Yesterday, in "How High Frequency Traders Broke, And Manipulated, The Treasury Market On October 15, 2014 " we showed, with empirical evidence thanks to none other than the joint-staff (the Fed, Treasury, SEC and CFTC), precisely how algos broke the Treasury bond market in the morning of October 15, 2014, and specifically how at 9.34 am a blast of quote stuffing and HFT-generated volume.
The bulk of self-trading in cash and futures markets was observed among PTFs, perhaps due to the fact that such firms can run multiple separate trading algorithms simultaneously. For instance, one of these algorithms could specialize in placing buy or sell limit orders at the top of the order book while another could specialize in initiating trades given specific conditions in that market, potentially leading one algorithm to end up being matched with another algorithm from the same firm. In addition to PTFs, the cash data also showed a very small amount of selftrading by bank-dealers and hedge funds, some of which are also known to trade algorithmically.
During the event window, the data showed that the share of overall transactions resulting from self-trading was substantially higher than average. At the 10-year maturity, it reached 14.9 percent and 11.5 percent for cash and futures, respectively, during the move up in prices in the event window (Figure 3.31). During the retracement, when the price moved back down rapidly, the share of self-trading declined to 1.2 percent and 4.8 percent in cash and futures, respectively. Moreover, the concentration of self-trading volume among PTFs was very high in both markets during the event window. Another aspect of self-trading flows during the event window was its directional nature (Figures 3.32 and 3.33). For example, between 9:33 and 9:39 ET, the cumulative net aggressive buyer- minus seller-initiated self-trade volume increased by around $160 million in the cash 10-year note, accounting for close to one-fifth of the total imbalance between buyer and seller initiated trades observed over that time interval
In other words, HFTs were engaging in millions of "wash trades" in which they bought and sold from themselves at an ever faster pace, which pushed the price higher and ignited other momentum algos.
And that, in a
nutshell is what price formation has become: who can "wash trade" the fastest.
But wait a minute, isn't wash trading illegal. Yes it is. Here is the CME confirming just that :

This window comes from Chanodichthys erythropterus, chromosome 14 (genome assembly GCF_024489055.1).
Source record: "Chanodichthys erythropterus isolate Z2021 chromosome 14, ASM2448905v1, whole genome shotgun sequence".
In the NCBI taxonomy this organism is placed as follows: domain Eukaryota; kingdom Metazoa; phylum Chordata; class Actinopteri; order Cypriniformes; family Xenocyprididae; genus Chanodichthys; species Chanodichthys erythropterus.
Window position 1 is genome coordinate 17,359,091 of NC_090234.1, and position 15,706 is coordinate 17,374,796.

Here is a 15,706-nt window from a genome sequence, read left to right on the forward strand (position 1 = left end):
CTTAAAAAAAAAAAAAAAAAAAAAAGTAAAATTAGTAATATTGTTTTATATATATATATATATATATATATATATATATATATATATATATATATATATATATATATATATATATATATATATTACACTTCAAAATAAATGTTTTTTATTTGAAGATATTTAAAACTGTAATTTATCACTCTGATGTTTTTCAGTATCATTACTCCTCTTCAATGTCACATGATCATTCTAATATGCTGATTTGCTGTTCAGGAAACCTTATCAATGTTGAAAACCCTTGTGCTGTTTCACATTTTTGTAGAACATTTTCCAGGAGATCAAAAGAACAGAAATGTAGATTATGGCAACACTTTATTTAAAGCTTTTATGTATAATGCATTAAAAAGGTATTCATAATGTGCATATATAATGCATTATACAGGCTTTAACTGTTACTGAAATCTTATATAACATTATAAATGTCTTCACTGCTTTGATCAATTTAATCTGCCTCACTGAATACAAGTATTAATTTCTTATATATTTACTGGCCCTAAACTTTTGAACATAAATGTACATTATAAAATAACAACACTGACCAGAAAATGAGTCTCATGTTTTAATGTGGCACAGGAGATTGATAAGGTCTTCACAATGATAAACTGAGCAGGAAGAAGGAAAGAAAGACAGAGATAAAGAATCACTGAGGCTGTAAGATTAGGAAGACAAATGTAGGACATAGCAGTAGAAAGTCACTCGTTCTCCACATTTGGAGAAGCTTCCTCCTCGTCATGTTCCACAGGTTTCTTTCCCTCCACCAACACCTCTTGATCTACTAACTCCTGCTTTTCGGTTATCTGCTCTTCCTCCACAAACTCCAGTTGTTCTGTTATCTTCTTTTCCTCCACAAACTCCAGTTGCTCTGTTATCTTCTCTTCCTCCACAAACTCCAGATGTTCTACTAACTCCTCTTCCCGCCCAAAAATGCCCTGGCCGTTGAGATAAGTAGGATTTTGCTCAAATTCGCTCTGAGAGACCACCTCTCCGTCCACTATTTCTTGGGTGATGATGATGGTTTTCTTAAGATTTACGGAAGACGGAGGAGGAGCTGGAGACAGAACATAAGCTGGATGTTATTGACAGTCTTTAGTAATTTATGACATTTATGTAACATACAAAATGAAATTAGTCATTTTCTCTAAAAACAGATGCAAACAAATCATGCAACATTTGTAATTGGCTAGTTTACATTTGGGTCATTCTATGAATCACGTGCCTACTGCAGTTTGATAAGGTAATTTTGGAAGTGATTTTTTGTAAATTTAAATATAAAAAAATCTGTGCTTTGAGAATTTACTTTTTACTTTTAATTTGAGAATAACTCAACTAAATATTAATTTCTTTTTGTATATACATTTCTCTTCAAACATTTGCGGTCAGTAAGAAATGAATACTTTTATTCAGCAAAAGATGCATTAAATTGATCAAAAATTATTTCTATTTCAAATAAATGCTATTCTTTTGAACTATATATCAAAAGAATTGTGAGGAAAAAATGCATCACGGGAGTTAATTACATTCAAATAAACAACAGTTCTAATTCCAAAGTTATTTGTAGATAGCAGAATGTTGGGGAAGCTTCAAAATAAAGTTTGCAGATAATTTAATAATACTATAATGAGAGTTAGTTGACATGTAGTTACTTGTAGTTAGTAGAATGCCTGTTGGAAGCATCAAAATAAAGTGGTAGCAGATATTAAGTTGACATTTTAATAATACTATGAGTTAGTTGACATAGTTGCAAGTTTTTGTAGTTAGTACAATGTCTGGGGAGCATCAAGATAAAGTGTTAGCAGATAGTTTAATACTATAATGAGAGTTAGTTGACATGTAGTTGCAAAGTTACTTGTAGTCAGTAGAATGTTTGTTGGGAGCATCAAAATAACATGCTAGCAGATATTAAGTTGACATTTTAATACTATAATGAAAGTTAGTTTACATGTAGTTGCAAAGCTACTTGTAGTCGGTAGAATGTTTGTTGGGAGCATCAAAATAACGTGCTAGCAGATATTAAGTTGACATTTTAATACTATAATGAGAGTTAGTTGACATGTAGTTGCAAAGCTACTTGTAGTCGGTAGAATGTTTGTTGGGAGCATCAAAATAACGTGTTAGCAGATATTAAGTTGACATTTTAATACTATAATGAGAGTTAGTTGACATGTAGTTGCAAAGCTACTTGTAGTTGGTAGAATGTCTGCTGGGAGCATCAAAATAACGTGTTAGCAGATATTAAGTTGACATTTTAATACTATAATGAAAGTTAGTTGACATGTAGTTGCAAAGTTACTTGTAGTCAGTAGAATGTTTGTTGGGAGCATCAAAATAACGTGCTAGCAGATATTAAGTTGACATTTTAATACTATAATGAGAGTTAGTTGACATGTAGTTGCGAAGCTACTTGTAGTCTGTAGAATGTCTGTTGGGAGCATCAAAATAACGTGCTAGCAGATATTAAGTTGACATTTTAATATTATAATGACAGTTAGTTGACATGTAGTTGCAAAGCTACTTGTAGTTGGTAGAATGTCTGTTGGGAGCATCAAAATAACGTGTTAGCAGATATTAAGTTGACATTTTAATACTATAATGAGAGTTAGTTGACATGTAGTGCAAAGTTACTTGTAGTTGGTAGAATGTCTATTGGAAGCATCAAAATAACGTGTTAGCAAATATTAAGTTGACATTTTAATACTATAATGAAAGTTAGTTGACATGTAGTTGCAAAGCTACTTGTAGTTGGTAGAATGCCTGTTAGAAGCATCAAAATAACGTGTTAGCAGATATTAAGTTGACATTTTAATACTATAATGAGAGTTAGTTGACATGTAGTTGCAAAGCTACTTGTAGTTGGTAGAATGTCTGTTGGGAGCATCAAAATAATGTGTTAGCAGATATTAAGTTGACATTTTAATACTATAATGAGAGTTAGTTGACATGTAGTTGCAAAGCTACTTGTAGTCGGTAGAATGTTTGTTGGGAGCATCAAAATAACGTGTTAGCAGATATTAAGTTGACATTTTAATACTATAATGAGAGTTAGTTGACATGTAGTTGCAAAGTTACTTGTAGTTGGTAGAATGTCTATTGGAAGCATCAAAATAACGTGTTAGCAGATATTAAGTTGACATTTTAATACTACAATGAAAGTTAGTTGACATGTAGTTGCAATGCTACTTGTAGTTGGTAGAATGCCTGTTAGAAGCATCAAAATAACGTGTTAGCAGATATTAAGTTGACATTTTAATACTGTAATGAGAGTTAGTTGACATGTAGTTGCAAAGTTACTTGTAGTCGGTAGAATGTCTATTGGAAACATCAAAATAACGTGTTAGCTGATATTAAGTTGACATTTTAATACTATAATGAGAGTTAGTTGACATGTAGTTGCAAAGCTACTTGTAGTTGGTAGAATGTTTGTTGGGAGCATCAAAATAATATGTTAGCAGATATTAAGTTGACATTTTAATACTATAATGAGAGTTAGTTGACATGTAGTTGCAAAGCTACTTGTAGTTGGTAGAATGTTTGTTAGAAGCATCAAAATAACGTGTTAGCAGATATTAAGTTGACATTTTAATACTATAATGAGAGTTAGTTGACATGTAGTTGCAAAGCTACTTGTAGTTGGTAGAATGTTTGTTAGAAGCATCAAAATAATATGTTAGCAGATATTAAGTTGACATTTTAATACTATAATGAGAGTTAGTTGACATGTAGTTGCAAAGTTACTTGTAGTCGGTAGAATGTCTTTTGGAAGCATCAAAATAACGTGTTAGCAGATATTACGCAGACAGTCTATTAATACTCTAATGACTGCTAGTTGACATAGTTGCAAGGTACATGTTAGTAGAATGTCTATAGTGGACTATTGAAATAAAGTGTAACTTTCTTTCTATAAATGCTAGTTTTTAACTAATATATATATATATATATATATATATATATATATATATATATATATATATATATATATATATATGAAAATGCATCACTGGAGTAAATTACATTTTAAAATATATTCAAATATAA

Wash Trades Prohibited
No person shall place or accept buy and sell orders in the same product and expiration month. and, for a put or call option, the same strike price, where the person knows or reasonably should know that the purpose of the orders is to avoid taking a bona fide market position exposed to market risk (transactions commonly known or referred to as wash trades or wash sales). Buy and sell orders for different accounts with common beneficial ownership that are entered with the intent to negate market risk or price competition shall also be deemed to violate the prohibition on wash trades. Additionally, no person shall knowingly execute or accommodate the execution of such orders by direct or indirect means.
This is how the Fed, Treasury and SEC (with the CFTC too) described the clearly illegal wash trading that moved the world's most "liquid" market (from footnote 28 of the report ):
At times, self-trading may reflect unlawful conduct. For example, unlawful self-trades may constitute “wash sales.” In the futures markets, “wash sales” involve a purchase and sale of the same delivery month of the same futures contract at the same or similar price, made without an intent to take a genuine, bona fide position in the market, and instead, are intended to negate risk or price competition. In the securities markets, for example, a “wash trade” is a transaction that does not result in a change of beneficial ownership when there is a fraudulent or manipulative purpose behind the trade. This report is not making any findings on the legality of any self-trading that occurred on the days covered in this analysis.
So whose job is it to make "findings on the legality" of the wash trades that broke the treasury market on October 15? And how much do they need to be bribed by the Modern Markets Initiative so they, too, can ignore the corrupt, rigged casino that not just the stock, but the bond market, have now become?